Artist concept of MAVEN spacecraft. (Credit: NASA/Goddard Space Flight Center) Enlarge
July 18, 2013 — When NASA's MAVEN mission begins its journey to the Red Planet later this year, it will be equipped with a special instrument to take the planet back in time.
That instrument is the Neutral Gas and Ion Mass Spectrometer, a network of electrically charged rods that will measure the charged gas particles — or ions — making up Mars' upper atmosphere.
Designed and developed at NASA's Goddard Space Flight Center in Greenbelt, Md., the state-of-the-art instrument will launch aboard MAVEN, short for Mars Atmosphere and Volatile Evolution, in November. Once at Mars, the spectrometer will collect data on the ions above the Red Planet.
"The data could be used to build models showing how Mars has lost the majority of its atmosphere, a phenomenon that continues to be one of the planet's greatest mysteries," said Paul Mahaffy, the spectrometer's principal investigator from Goddard.
Once the MAVEN spacecraft launches, the team would apply radio frequency and electrical voltages to the instrument's four metal cylinders, or quadrupole rods.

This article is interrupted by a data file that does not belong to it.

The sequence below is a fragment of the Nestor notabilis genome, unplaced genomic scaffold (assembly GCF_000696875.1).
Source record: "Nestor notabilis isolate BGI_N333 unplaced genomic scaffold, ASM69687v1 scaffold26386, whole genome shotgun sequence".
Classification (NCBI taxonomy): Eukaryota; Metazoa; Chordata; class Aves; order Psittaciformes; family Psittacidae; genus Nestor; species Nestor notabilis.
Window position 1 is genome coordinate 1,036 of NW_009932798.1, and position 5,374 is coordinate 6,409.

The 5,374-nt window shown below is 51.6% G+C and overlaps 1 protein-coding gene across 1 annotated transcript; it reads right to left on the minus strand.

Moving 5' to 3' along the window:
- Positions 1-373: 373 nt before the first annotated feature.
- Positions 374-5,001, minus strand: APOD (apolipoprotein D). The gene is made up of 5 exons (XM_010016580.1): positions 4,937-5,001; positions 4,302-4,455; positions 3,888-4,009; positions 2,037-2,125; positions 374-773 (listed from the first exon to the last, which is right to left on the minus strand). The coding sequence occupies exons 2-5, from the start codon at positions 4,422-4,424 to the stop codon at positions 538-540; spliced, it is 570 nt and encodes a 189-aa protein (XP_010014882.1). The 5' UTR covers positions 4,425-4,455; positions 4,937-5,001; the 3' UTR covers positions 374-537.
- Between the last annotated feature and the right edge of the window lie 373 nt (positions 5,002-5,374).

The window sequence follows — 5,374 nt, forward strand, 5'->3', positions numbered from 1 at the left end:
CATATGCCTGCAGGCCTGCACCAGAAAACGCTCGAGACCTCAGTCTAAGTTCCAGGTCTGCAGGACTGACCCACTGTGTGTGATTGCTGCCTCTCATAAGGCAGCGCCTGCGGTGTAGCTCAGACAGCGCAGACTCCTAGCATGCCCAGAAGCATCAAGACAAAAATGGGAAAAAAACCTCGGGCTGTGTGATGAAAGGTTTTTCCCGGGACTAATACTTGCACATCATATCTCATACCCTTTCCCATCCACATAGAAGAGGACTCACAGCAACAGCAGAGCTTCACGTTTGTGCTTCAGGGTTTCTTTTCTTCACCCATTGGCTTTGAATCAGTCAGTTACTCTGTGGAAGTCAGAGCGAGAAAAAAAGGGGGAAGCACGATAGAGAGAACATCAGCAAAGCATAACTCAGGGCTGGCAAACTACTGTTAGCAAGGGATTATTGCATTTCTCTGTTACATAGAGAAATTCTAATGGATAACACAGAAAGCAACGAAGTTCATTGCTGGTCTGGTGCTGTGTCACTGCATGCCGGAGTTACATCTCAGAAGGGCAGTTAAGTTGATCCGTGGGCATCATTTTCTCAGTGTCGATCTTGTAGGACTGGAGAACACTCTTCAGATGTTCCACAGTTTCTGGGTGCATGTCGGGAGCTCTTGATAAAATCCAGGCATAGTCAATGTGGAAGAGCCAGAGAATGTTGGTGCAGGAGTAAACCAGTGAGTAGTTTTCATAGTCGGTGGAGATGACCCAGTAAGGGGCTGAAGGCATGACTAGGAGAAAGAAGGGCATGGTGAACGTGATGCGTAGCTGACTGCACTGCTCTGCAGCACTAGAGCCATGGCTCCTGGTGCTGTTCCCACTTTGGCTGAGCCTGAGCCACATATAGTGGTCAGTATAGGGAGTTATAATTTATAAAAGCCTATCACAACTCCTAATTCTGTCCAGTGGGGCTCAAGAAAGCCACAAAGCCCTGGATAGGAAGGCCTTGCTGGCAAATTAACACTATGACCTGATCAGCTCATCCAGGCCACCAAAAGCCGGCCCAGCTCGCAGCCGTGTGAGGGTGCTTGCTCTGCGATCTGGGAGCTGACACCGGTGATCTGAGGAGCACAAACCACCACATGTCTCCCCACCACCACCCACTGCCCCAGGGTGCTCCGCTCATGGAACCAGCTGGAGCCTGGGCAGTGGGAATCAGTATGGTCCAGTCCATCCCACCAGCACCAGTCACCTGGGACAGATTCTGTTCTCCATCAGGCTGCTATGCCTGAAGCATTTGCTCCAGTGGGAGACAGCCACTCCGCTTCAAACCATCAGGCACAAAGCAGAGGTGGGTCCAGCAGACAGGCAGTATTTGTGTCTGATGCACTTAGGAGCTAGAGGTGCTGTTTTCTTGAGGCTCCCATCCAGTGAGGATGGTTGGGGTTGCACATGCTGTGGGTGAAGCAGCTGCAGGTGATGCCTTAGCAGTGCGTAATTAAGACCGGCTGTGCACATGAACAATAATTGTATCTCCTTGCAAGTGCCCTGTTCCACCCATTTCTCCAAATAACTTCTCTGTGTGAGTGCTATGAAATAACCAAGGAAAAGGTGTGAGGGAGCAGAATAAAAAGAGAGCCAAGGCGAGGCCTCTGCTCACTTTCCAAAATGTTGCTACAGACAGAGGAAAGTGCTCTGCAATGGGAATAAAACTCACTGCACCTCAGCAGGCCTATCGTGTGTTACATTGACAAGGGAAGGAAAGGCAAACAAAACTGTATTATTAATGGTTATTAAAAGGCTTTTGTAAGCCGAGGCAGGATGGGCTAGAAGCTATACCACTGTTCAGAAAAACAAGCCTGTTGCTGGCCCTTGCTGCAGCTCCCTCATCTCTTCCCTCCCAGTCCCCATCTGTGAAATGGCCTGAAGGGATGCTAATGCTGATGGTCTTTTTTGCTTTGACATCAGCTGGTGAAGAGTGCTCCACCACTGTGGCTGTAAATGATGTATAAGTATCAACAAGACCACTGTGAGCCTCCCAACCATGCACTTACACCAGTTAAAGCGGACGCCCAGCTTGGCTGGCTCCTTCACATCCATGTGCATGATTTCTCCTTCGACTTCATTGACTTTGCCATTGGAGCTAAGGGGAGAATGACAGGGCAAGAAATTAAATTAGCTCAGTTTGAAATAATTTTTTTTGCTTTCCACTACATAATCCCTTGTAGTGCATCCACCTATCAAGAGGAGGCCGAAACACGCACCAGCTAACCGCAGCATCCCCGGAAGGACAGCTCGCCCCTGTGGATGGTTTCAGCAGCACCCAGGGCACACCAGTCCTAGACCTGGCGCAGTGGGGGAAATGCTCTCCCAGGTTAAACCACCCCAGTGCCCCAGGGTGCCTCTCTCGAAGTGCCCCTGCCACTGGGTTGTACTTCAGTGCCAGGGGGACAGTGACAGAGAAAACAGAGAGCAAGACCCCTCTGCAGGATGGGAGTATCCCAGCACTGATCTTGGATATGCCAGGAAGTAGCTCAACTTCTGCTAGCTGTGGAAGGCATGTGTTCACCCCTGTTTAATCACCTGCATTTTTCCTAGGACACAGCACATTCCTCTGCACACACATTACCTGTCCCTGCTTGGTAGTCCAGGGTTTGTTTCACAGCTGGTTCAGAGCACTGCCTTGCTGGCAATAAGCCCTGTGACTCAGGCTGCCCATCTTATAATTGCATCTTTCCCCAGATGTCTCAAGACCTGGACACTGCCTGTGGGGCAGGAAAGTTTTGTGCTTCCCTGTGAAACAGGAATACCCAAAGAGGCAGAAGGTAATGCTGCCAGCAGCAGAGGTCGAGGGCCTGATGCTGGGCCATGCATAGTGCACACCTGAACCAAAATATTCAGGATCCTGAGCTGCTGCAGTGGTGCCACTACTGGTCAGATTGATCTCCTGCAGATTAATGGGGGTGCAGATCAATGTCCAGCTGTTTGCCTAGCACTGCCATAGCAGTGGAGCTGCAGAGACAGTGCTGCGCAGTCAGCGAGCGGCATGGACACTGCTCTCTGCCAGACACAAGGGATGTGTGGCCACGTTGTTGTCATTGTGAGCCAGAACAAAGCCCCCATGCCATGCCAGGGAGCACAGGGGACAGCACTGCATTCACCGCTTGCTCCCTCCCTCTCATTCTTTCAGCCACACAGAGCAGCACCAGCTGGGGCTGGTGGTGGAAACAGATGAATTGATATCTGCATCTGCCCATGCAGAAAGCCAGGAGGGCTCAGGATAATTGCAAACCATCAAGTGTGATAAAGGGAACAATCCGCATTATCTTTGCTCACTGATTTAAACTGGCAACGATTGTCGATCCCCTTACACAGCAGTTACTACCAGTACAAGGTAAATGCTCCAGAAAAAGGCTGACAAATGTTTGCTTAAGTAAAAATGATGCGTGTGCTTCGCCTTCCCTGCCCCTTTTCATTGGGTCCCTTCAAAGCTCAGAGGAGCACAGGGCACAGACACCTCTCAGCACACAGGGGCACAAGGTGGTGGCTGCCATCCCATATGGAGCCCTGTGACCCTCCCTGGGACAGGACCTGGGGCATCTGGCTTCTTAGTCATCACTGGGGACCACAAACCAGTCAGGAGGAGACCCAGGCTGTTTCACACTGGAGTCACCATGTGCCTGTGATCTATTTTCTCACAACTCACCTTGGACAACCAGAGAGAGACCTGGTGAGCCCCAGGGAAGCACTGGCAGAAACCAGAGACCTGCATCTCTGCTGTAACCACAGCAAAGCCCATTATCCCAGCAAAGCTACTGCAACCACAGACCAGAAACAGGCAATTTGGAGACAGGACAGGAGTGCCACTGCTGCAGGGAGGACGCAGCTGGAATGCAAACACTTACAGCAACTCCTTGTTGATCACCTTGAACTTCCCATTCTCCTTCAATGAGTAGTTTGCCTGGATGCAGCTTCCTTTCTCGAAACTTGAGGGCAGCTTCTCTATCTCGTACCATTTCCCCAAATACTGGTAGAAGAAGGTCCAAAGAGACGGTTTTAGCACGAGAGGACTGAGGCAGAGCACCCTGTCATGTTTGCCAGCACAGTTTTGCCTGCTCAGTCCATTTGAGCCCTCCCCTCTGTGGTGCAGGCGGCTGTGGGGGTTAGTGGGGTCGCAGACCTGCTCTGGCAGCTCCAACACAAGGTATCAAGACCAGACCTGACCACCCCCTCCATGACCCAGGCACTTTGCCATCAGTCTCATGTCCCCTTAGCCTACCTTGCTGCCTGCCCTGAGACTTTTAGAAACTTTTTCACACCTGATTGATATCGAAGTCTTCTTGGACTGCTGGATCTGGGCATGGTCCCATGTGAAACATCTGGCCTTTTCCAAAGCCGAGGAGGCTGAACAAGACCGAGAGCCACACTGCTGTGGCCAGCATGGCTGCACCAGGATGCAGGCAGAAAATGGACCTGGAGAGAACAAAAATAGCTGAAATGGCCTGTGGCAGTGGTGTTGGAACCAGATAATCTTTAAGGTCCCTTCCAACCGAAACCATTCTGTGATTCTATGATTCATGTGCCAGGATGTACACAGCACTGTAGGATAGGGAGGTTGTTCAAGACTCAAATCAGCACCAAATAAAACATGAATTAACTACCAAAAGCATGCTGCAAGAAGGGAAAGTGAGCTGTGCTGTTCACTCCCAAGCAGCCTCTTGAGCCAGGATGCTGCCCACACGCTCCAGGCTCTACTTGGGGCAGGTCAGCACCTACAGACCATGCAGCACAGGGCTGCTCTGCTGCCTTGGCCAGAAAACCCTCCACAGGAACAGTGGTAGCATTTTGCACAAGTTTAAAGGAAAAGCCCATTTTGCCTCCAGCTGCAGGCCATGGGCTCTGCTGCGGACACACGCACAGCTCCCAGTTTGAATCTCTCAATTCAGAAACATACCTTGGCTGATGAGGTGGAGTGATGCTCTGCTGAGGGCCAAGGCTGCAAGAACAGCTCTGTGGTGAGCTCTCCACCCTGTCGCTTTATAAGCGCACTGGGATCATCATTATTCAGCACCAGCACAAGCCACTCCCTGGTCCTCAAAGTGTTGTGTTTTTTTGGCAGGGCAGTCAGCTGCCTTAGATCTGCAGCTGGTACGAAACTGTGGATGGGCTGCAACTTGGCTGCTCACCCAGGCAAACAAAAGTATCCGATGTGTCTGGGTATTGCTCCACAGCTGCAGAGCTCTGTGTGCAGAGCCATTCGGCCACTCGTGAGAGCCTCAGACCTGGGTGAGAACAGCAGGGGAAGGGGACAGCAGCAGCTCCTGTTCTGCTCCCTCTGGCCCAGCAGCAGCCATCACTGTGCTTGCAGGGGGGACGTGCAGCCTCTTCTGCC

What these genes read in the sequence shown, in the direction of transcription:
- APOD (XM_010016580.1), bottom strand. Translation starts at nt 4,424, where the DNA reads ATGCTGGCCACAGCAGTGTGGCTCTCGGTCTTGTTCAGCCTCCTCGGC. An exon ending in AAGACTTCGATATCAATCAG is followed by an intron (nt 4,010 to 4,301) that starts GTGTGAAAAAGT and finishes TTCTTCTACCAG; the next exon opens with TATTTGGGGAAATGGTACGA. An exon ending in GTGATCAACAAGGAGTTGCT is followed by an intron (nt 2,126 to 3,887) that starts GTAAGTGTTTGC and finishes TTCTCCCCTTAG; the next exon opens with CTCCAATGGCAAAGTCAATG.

Each specific voltage isolates ions based on their specific mass. This allows the instrument to build a profile, known as a mass spectrum, of all the different gas particles present in the Martian atmosphere.
"We're basically sorting ions by mass," Mahaffy said.
Besides measuring the ions already present in the atmosphere, the instrument could also create ions from neutral gas molecules. An electron gun will fire a beam of electrons, breaking the gas molecules into smaller, charged particles. By doing this, the instrument can collect information on all of the gas particles, both neutral and charged, in the upper atmosphere.
"Our part of the overall mission is to measure the neutral and ion composition of the atmosphere," Mahaffy said. "We're measuring ions that are already there and those that are created."
The instrument will measure the composition of the current atmosphere and how variables like time of day change the gas particles over time. This critical information can then be used to build simulations of both the current Martian atmosphere and the atmosphere billions of years ago.
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